Six things you need to know about blood thinners Six things you need to know about blood thinners

With cardiovascular disease, after surgery and even at different stages of life, this treatment can save lives. Take note!

Advisors: Ana Cristina Montenegro – Internal Medicine Physician
Paula A. Granda Carvajal – Internal Medicine Physician

Anticoagulation therapy is about extremes: it can either prevent or complicate. It can prevent a heart attack or stroke when blood clots clog arteries, and it can cause complications  when doses are taken that are not prescribed by the healthcare specialist or when they are combined with certain medications, causing hemorrhaging. “In order to reduce the risk of bleeding, patients and caregivers should keep the following in mind: take the exact same dosage that your doctor has prescribed and never change them, do not self-medicate, and always provide notice about your condition as an anticoagulated patient,” says internal medicine physician Ana Cristina Montenegro, head of the Vascular Disease Clinic of the Santa Fe Foundation in Bogota.  How is this treatment taken? What other measures should be accounted for? What is life like without blood clots? The following are six things you need to know about this therapy.

Forgetting to take blood thinners has serious consequences if you are on this medication. Being informed and knowing the risks and consequences of this treatment is what saves lives. It is important for caregivers and family to understand and agree to this.

1.It is for special situations

It thins blood. This is the most commonly known effect of these medications, as indicated for the treatment of diseases such as venous thrombosis and pulmonary embolism, and in cases of arrhythmia, atrial fibrillation, cardiovascular disease or in patients going through a heart valve change. “While clotting is a way to protect the body from bleeding out, blood thinners act upon the coagulation cascade and prevent thrombus from forming that can cause heart attacks,” states Paula Andrea Granda Carvajal, head of internal medicine at Pablo Tobón Uribe Hospital.

 2. Yes, there are risks

Blood thinners – a treatment that uses oral medications, or subcutaneous or intravenous injections – can increase the risk of bleeding in the event of an accident, a trauma, a cut, or if an injury occurs, increasing bleeding. However, if the patient is well-anticoagulated with the right dose, there will be less complications, preventing unwanted cardio and cerebrovascular events. Making sure the patient carries this information with them is important in the event an accident occurs. If applicable, family and caregivers should also be aware of this.

 3. Higher incidence with age

“The use of blood-thinning treatment may be necessary at any age; however, it is more common in people over age 18 and becomes increasingly common with age,” explains internal medicine physician Granda Carvajal. She adds that blood thinners are suggested for younger people in the event of an accident when there is a risk of deep vein thrombosis; and they are even recommended for pregnant women if there is a risk of thromboembolic disease.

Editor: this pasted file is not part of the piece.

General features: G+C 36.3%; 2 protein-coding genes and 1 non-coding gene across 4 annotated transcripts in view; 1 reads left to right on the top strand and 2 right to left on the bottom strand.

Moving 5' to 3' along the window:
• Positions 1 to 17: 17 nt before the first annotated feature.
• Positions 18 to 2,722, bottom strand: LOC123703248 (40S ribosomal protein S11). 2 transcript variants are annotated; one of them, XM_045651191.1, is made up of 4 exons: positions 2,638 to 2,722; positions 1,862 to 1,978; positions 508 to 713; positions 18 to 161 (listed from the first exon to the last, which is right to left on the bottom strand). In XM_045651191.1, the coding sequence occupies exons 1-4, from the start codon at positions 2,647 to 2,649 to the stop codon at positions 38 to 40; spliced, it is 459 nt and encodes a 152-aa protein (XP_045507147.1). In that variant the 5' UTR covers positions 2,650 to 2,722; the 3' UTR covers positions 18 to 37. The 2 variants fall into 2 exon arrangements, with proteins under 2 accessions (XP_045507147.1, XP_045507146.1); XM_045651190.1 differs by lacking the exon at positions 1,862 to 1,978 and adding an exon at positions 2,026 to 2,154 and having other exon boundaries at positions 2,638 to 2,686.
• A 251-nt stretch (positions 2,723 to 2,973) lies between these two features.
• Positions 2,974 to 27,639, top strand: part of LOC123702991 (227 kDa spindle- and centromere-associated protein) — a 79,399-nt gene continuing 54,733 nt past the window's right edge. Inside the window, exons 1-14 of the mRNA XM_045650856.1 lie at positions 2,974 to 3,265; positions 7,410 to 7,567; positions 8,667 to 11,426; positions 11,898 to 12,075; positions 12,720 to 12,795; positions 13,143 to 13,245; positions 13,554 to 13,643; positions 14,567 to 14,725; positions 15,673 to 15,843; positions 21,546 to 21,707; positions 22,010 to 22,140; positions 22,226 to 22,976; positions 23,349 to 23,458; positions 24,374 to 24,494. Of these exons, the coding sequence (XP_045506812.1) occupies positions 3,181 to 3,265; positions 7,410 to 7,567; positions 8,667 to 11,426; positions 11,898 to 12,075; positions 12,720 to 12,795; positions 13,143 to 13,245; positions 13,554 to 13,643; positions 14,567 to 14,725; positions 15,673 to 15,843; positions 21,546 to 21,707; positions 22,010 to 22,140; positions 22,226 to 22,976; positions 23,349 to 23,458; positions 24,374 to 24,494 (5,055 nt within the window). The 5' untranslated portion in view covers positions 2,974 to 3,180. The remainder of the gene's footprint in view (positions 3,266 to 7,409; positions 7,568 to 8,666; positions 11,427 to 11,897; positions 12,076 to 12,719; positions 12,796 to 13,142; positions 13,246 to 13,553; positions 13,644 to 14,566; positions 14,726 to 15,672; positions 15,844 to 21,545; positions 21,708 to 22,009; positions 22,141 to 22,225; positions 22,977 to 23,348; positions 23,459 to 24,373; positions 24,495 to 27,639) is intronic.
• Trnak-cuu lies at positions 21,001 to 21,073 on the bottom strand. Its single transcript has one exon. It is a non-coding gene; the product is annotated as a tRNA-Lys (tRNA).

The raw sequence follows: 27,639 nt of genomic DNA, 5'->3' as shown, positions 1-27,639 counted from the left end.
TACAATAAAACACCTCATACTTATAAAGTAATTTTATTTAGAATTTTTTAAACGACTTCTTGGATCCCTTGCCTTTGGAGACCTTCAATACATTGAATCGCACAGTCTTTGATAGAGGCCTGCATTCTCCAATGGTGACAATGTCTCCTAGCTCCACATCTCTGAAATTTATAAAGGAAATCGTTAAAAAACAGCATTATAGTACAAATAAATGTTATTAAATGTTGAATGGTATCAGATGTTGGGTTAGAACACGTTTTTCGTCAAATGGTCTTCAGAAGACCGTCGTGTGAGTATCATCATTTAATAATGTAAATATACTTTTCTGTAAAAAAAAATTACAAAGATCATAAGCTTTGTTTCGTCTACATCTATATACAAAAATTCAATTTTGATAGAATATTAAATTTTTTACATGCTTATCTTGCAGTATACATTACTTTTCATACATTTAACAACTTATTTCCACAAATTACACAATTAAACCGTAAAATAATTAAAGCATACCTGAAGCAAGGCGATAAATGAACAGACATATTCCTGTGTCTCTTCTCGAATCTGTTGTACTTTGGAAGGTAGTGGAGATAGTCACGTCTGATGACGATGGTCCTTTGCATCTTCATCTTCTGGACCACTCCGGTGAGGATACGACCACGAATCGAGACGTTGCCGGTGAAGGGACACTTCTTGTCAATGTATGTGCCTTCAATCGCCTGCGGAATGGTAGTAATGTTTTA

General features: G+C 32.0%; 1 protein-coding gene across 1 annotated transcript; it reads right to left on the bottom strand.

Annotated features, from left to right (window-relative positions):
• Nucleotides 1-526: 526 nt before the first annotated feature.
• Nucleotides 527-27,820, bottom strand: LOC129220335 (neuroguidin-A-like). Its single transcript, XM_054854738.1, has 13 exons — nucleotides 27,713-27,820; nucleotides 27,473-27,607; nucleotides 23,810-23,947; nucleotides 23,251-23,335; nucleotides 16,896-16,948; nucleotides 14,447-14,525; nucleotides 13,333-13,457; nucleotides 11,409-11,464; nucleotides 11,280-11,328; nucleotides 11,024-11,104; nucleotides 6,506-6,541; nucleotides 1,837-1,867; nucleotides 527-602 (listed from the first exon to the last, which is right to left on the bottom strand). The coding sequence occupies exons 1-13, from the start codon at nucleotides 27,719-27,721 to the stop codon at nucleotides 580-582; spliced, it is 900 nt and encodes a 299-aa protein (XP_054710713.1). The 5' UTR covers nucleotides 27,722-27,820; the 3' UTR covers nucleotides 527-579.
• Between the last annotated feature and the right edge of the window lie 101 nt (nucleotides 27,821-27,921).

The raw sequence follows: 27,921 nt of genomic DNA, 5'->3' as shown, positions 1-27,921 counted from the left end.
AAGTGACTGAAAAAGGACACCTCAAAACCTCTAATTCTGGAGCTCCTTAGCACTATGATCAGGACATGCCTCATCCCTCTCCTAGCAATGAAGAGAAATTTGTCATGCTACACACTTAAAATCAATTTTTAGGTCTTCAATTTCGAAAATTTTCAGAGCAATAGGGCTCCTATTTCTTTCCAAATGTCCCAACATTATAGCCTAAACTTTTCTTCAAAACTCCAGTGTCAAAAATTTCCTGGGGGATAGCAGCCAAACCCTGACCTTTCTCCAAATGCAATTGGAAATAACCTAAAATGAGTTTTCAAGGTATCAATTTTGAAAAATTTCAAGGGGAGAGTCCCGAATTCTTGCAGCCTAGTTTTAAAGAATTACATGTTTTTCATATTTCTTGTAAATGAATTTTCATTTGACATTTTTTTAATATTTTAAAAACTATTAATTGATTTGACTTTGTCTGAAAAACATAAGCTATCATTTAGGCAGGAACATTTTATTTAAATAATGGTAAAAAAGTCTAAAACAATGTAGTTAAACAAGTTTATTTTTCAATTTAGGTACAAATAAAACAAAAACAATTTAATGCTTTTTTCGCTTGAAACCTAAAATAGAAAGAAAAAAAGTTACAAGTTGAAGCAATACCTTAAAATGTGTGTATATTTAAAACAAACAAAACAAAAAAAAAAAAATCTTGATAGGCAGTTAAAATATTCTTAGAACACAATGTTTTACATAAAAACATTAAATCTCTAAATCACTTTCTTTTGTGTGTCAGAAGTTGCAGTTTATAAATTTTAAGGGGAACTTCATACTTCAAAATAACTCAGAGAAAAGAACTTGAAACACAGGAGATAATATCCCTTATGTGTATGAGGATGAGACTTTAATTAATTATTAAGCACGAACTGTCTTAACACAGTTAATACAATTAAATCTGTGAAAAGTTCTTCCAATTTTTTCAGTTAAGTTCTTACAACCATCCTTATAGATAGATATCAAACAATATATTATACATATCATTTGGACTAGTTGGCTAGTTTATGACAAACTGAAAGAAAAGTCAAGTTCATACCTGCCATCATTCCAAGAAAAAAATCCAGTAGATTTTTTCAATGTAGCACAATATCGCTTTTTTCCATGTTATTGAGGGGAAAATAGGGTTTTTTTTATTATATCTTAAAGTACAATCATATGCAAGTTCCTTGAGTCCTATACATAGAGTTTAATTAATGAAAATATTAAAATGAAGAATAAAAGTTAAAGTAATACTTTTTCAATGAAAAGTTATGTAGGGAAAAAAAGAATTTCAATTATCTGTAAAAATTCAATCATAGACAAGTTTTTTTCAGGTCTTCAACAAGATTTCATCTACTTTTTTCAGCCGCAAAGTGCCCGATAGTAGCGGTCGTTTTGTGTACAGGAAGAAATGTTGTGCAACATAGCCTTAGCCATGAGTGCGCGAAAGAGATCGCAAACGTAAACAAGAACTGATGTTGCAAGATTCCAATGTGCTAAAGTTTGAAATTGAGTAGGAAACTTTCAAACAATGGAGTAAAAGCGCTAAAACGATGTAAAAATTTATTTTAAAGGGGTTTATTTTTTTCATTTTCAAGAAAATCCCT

This therapy is indicated for older adults, who are more often receive prescriptions for it. In these cases, it is important for the healthcare specialist or the treating medical team to continuously monitor the patient.

4. Be careful with other medications!

Oral blood thinners can interact with other medications. This means that they can have a different effect when they are combined with other substances such as antibiotics, anticonvulsants, painkillers or anti-inflammatories, potentially causing “over-coagulation,” as it is known in the medical field, or making the blood thinner lose its effect.

In this regard, the specialist Granda suggests that all anticoagulated patients always carry a plaque that indicates their blood type, what blood thinner they take and the reason they take them.

5. Is it a lifetime treatment?

Not necessarily. In some cases, blood thinners are prescribed for three or six months. Throughout the period for which the medication is indicated, it is important to exercise caution with blows, wounds, burns, intramuscular injections, with extreme and contact sports, and with eating certain foods, especially green leafy vegetables, as they lose their effects. Instead of eliminating them from your diet, however, the recommendation is to eat them in smaller quantities. It is important that each person consult their case with a specialist to learn more about interactions and intolerances.

6.Watch out for bleeding

During treatment with blood thinners, the patient may bleed a little from the nose or mouth, even when brushing their teeth. In these cases, Granda suggests, “Provided that the bleeding is minor or that the bruises are small, suspending the medications is not necessary. But if it is very abundant, or if it occurs every day, it is important to schedule a checkup. If there is a lot of bleeding, and it doesn’t stop, visit an urgent care center. And when dental procedures or surgeries are scheduled, you must consult your treating physician”.

Related: Hemophilia, when blood does not clot